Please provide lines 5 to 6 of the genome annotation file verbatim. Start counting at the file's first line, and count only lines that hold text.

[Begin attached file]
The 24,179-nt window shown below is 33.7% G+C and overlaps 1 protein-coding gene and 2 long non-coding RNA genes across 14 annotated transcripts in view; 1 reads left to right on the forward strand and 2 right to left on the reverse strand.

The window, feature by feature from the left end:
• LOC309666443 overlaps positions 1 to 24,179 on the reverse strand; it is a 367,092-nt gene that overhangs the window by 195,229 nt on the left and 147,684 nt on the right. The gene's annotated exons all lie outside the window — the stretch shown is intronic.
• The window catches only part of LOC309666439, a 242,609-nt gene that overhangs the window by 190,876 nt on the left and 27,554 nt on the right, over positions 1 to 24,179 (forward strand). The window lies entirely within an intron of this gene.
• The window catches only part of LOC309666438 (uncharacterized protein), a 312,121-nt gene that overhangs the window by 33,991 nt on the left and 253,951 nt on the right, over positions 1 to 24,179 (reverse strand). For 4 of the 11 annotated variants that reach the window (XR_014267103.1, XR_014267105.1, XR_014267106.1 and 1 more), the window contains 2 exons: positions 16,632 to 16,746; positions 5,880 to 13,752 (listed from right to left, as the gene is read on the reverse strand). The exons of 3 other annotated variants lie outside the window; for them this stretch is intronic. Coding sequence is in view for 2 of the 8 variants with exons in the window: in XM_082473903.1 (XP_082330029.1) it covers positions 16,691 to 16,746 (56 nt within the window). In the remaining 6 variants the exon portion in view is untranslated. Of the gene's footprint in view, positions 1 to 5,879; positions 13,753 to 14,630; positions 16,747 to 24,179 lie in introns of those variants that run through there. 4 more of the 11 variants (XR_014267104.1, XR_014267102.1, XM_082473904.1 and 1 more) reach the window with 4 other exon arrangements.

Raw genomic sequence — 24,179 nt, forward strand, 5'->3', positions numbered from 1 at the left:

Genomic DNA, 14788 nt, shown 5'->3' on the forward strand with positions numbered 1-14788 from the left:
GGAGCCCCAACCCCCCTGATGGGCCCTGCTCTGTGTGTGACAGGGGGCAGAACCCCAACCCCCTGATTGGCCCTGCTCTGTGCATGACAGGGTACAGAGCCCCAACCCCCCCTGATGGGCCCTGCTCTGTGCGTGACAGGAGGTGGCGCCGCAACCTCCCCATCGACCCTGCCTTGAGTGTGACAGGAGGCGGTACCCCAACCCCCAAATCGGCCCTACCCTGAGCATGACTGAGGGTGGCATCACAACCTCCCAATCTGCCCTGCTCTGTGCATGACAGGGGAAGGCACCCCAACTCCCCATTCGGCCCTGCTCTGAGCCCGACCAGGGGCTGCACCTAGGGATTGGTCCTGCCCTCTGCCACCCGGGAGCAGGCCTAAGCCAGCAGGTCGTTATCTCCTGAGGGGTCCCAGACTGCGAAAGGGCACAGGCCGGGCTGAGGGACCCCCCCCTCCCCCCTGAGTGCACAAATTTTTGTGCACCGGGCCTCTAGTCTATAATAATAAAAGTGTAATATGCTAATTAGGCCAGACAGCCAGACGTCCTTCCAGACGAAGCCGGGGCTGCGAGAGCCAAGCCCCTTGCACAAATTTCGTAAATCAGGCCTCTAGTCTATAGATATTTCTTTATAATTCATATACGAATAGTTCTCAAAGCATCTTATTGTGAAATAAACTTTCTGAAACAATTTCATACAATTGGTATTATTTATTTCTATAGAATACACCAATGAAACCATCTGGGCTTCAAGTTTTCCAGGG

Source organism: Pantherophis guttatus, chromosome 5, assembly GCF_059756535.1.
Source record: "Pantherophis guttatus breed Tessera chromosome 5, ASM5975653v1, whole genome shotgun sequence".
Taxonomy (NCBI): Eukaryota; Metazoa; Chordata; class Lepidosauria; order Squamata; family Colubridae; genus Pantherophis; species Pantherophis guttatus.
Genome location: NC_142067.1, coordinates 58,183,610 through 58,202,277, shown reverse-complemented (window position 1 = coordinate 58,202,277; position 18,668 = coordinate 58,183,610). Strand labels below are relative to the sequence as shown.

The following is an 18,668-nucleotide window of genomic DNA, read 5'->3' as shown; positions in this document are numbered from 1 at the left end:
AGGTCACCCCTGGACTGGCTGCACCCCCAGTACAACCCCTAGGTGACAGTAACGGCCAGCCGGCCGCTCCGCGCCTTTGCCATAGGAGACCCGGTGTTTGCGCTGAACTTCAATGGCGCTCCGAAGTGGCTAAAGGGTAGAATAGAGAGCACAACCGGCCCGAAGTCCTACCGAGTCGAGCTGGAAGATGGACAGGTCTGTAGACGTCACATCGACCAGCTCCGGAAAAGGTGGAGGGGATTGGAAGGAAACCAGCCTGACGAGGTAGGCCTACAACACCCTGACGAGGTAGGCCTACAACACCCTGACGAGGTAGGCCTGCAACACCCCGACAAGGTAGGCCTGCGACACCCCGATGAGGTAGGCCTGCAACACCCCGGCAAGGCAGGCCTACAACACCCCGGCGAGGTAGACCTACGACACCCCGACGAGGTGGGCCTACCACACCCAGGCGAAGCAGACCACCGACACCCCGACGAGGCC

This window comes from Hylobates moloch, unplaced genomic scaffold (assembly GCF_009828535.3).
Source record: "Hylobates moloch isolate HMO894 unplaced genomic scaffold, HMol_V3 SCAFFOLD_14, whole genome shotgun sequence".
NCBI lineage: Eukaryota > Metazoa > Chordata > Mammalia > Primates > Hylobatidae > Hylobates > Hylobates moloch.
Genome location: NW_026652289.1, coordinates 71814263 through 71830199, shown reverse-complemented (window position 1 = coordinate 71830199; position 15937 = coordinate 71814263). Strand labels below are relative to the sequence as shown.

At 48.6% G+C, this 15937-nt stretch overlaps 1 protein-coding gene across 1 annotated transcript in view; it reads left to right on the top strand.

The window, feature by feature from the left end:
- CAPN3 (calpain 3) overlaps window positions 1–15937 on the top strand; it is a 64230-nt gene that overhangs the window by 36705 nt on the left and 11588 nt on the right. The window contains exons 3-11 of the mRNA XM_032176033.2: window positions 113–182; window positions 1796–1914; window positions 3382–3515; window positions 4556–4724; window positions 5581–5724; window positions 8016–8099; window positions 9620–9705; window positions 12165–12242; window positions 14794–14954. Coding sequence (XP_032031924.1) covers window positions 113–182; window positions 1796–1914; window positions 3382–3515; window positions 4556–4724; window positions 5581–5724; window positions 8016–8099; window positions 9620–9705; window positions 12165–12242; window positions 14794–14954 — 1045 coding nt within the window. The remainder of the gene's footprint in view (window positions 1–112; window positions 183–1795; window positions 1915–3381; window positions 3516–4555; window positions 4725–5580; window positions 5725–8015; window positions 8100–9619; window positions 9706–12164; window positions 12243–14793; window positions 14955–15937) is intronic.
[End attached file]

• The window catches only part of LOC309666438 (uncharacterized protein), a 312,121-nt gene that overhangs the window by 33,991 nt on the left and 253,951 nt on the right, over positions 1 to 24,179 (reverse strand). For 4 of the 11 annotated variants that reach the window (XR_014267103.1, XR_014267105.1, XR_014267106.1 and 1 more), the window contains 2 exons: positions 16,632 to 16,746; positions 5,880 to 13,752 (listed from right to left, as the gene is read on the reverse strand). The exons of 3 other annotated variants lie outside the window; for them this stretch is intronic. Coding sequence is in view for 2 of the 8 variants with exons in the window: in XM_082473903.1 (XP_082330029.1) it covers positions 16,691 to 16,746 (56 nt within the window). In the remaining 6 variants the exon portion in view is untranslated. Of the gene's footprint in view, positions 1 to 5,879; positions 13,753 to 14,630; positions 16,747 to 24,179 lie in introns of those variants that run through there. 4 more of the 11 variants (XR_014267104.1, XR_014267102.1, XM_082473904.1 and 1 more) reach the window with 4 other exon arrangements.

Raw genomic sequence — 24,179 nt, forward strand, 5'->3', positions numbered from 1 at the left: